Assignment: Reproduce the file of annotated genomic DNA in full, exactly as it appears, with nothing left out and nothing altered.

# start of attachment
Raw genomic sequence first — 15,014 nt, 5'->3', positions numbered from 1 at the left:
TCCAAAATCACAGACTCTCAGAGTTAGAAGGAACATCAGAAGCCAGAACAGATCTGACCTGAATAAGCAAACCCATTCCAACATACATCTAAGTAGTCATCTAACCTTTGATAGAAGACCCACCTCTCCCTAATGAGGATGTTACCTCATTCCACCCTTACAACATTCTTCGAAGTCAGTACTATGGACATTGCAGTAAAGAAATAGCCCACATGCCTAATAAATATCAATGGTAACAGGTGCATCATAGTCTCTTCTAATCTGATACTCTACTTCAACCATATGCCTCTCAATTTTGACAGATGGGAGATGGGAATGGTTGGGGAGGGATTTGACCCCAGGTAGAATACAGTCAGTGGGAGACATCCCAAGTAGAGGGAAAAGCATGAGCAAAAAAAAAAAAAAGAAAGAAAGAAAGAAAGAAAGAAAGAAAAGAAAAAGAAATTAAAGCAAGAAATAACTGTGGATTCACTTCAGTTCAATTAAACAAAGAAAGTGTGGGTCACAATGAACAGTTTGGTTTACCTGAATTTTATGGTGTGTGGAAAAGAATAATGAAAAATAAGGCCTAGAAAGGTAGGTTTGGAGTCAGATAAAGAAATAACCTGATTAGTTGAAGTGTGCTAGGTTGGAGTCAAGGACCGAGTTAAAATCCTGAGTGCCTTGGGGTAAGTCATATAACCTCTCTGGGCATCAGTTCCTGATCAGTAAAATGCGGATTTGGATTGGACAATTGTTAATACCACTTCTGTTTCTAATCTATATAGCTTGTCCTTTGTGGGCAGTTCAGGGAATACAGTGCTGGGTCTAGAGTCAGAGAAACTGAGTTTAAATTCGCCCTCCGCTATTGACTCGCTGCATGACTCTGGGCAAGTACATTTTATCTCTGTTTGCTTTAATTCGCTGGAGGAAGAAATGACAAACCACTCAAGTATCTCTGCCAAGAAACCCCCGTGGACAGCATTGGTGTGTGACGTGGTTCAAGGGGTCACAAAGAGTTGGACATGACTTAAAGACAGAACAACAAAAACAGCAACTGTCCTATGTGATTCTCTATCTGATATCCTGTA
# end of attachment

Raw genomic sequence first — 15,014 nt, 5'->3', positions numbered from 1 at the left:
TCCAAAATCACAGACTCTCAGAGTTAGAAGGAACATCAGAAGCCAGAACAGATCTGACCTGAATAAGCAAACCCATTCCAACATACATCTAAGTAGTCATCTAACCTTTGATAGAAGACCCACCTCTCCCTAATGAGGATGTTACCTCATTCCACCCTTACAACATTCTTCGAAGTCAGTACTATGGACATTGCAGTAAAGAAATAGCCCACATGCCTAATAAATATCAATGGTAACAGGTGCATCATAGTCTCTTCTAATCTGATACTCTACTTCAACCATATGCCTCTCAATTTTGACAGATGGGAGATGGGAATGGTTGGGGAGGGATTTGACCCCAGGTAGAATACAGTCAGTGGGAGACATCCCAAGTAGAGGGAAAAGCATGAGCAAAAAAAAAAAAAAGAAAGAAAGAAAGAAAGAAAGAAAGAAAAGAAAAAGAAATTAAAGCAAGAAATAACTGTGGATTCACTTCAGTTCAATTAAACAAAGAAAGTGTGGGTCACAATGAACAGTTTGGTTTACCTGAATTTTATGGTGTGTGGAAAAGAATAATGAAAAATAAGGCCTAGAAAGGTAGGTTTGGAGTCAGATAAAGAAATAACCTGATTAGTTGAAGTGTGCTAGGTTGGAGTCAAGGACCGAGTTAAAATCCTGAGTGCCTTGGGGTAAGTCATATAACCTCTCTGGGCATCAGTTCCTGATCAGTAAAATGCGGATTTGGATTGGACAATTGTTAATACCACTTCTGTTTCTAATCTATATAGCTTGTCCTTTGTGGGCAGTTCAGGGAATACAGTGCTGGGTCTAGAGTCAGAGAAACTGAGTTTAAATTCGCCCTCCGCTATTGACTCGCTGCATGACTCTGGGCAAGTACATTTTATCTCTGTTTGCTTTAATTCGCTGGAGGAAGAAATGACAAACCACTCAAGTATCTCTGCCAAGAAACCCCCGTGGACAGCATTGGTGTGTGACGTGGTTCAAGGGGTCACAAAGAGTTGGACATGACTTAAAGACAGAACAACAAAAACAGCAACTGTCCTATGTGATTCTCTATCTGATATCCTGTA